2.5 Having a criminal record check
You’ll have a criminal record check when you apply to become an ADI, and each time you apply to renew your ADI registration.
Having a criminal record will not necessarily stop you from becoming an ADI.
You could be committing a criminal offence if you try to work as an ADI if you’re banned or barred from working with children under 18.
Factors taken into account
Before reaching a decision on whether you’re a ‘fit and proper’ person, the risk you’re likely to pose to pupils is assessed by considering factors like:
- whether the caution, conviction or other information revealed is relevant to the ADI role
- the seriousness of any offence
- the circumstances surrounding an offence and the explanation
- the length of time since the offence occurred and if it’s ‘spent’ under the Rehabilitation of Offenders Act 1974
- whether there’s a pattern of offending behaviour
- whether the circumstances have changed since the offending behaviour
Each case is considered on an individual basis. The ADI Registrar will write to you giving you the opportunity to explain your circumstances before making a final decision.
Offences where it’s unlikely you’re ‘fit and proper’
There are some situations where it’s unlikely that:
- applications to start the qualification process or registration would be accepted
- you’d be allowed to continue to use a trainee licence
- you’d be allowed to remain on the register once qualified
These include both motoring and non-motoring offences.
You cannot apply to become an ADI if you’ve been banned (disqualified) from driving in the last 4 years.
It’s also unlikely that you’ll be classed as a ‘fit and proper’ person if you’ve been found guilty of:
- driving whilst disqualified
- driving under the influence of drink or drugs
- dangerous driving
- driving without due care and attention
- failing to stop after an accident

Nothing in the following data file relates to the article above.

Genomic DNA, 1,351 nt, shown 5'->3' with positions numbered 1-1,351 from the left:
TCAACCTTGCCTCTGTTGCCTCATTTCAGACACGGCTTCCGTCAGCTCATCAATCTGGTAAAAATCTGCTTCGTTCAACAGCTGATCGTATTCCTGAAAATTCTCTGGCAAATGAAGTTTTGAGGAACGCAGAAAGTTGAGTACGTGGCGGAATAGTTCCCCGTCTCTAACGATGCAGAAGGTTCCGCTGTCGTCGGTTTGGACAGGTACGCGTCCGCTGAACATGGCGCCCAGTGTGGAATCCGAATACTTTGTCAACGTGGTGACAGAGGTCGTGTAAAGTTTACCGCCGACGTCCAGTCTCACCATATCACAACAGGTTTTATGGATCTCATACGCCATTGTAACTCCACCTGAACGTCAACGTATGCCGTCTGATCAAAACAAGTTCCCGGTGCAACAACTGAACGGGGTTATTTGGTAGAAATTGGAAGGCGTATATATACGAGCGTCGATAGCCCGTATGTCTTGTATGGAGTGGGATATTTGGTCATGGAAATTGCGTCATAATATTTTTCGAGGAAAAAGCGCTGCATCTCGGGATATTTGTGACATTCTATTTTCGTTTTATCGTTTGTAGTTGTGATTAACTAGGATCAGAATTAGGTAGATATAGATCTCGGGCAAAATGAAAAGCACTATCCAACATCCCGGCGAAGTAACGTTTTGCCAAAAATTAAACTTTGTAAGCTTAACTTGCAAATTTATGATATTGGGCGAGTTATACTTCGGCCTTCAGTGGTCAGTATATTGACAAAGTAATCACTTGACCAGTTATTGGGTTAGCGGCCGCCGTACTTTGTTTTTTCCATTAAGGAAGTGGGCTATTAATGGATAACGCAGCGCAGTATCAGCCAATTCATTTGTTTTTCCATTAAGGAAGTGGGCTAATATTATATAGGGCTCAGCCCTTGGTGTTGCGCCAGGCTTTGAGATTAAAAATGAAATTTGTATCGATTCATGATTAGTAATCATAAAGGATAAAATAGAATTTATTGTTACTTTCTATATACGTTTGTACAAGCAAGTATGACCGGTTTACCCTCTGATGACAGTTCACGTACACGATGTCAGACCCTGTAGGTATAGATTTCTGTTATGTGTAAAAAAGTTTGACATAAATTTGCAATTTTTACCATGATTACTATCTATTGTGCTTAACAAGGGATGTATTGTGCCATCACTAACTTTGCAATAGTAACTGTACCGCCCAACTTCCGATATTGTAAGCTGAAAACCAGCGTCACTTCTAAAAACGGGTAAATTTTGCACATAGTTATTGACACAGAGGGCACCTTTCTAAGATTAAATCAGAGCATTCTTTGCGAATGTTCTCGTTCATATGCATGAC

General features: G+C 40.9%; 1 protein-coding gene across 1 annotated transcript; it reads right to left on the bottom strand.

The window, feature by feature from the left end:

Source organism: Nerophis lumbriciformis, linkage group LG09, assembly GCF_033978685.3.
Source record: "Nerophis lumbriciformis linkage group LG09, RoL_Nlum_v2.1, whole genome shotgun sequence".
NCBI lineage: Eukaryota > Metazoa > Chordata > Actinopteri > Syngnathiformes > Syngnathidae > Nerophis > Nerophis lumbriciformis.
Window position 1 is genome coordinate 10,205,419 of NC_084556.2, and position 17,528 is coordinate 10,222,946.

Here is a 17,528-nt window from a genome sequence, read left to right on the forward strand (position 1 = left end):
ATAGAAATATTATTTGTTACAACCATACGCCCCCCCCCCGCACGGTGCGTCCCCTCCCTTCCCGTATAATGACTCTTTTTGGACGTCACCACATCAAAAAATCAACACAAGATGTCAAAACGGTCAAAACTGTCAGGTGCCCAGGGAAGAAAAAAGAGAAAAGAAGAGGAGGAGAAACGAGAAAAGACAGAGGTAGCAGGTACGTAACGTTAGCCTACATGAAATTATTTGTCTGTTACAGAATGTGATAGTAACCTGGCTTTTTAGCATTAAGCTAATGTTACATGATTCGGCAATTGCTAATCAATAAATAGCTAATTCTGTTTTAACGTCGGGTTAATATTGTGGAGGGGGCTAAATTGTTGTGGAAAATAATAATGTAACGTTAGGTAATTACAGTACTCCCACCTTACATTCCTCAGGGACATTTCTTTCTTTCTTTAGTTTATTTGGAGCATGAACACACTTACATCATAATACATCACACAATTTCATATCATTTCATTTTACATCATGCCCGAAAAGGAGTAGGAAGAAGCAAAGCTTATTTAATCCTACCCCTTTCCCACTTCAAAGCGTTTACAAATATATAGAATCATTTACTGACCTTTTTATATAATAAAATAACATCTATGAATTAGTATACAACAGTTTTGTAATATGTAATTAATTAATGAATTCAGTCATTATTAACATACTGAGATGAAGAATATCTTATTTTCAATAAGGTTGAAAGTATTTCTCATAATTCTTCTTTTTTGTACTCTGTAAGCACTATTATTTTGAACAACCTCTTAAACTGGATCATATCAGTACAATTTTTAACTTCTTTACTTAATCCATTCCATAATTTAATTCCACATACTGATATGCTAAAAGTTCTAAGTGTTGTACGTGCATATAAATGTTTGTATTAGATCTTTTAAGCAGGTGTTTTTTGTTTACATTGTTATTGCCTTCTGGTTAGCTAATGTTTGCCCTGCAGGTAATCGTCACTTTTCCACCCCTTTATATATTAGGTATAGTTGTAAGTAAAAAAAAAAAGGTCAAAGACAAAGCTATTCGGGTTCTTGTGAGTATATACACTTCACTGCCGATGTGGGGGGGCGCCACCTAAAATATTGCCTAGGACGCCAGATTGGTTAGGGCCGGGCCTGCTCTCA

- failing to give information as to the identity of the driver
- driving without insurance
- driving while using a hand-held mobile phone
- excessive speeding
Many of these offences will result in 6 or more penalty points being put on your driving licence.
The ADI Registrar has refused applications or removed an ADI from the register when they’ve had 5 or more penalty points within the last 3 years under the ‘totting up’ rules.
You’re unlikely to be ‘fit and proper’ if you’ve been cautioned for or convicted of:
- sexual assault - in particular, offences involving pupils
- making, possessing or distributing indecent or pornographic images
- an offence of a sexual nature involving children
- perverting the course of justice
- possession or supply of drugs
- fraud - in particular, offences involving illegal driving instruction
- theft - in particular, offences involving the theft of tuition fees
You’re also unlikely to be ‘fit and proper’ if you have:
- any court judgements against you for failing to provide lessons for which you have been paid
- been placed on the sex offenders register
- been banned or barred from working with children under 18 years of age
Protecting your criminal record check data
Information on a criminal record certificate is only seen by DVSA staff who need to see it as part of the suitability assessment process. They have:
- been suitably trained to identify and assess the relevance and circumstances of offences
- received appropriate guidance and training in the relevant legislation relating to the employment of ex-offenders, such as the Rehabilitation of Offenders Act 1974
3. Becoming a driving instructor
You must meet the legal requirements to start the qualifying process.
The process you have to follow will depend on your situation.
Before you start, use the ADI job preview service to find out:
- what it’s like being an ADI
- whether you’re suitable for this kind of work
- your level of understanding of driving theory and practice